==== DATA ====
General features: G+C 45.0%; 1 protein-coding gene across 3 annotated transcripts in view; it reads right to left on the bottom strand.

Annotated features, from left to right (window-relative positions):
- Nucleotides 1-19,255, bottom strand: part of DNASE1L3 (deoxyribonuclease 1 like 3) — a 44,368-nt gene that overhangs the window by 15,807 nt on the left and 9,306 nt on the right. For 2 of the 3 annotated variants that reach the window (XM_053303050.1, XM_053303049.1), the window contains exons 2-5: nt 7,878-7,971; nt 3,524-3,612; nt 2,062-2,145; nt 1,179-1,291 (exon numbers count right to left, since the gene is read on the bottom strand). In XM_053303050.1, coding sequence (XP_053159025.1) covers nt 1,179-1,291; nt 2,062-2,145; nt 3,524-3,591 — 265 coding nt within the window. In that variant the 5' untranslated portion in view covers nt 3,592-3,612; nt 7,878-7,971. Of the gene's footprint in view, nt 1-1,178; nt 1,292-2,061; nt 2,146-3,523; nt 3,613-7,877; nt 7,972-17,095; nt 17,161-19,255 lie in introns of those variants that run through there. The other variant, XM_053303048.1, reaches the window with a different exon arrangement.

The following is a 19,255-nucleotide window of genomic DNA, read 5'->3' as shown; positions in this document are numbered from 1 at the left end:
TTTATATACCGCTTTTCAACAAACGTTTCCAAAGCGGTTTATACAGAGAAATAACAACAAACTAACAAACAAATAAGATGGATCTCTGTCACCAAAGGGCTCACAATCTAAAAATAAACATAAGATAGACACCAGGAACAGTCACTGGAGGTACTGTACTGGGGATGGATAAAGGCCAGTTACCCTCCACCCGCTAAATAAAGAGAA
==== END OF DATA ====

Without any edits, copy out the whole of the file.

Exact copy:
General features: G+C 45.0%; 1 protein-coding gene across 3 annotated transcripts in view; it reads right to left on the bottom strand.

Annotated features, from left to right (window-relative positions):
- Nucleotides 1-19,255, bottom strand: part of DNASE1L3 (deoxyribonuclease 1 like 3) — a 44,368-nt gene that overhangs the window by 15,807 nt on the left and 9,306 nt on the right. For 2 of the 3 annotated variants that reach the window (XM_053303050.1, XM_053303049.1), the window contains exons 2-5: nt 7,878-7,971; nt 3,524-3,612; nt 2,062-2,145; nt 1,179-1,291 (exon numbers count right to left, since the gene is read on the bottom strand). In XM_053303050.1, coding sequence (XP_053159025.1) covers nt 1,179-1,291; nt 2,062-2,145; nt 3,524-3,591 — 265 coding nt within the window. In that variant the 5' untranslated portion in view covers nt 3,592-3,612; nt 7,878-7,971. Of the gene's footprint in view, nt 1-1,178; nt 1,292-2,061; nt 2,146-3,523; nt 3,613-7,877; nt 7,972-17,095; nt 17,161-19,255 lie in introns of those variants that run through there. The other variant, XM_053303048.1, reaches the window with a different exon arrangement.

The following is a 19,255-nucleotide window of genomic DNA, read 5'->3' as shown; positions in this document are numbered from 1 at the left end:
TTTATATACCGCTTTTCAACAAACGTTTCCAAAGCGGTTTATACAGAGAAATAACAACAAACTAACAAACAAATAAGATGGATCTCTGTCACCAAAGGGCTCACAATCTAAAAATAAACATAAGATAGACACCAGGAACAGTCACTGGAGGTACTGTACTGGGGATGGATAAAGGCCAGTTACCCTCCACCCGCTAAATAAAGAGAA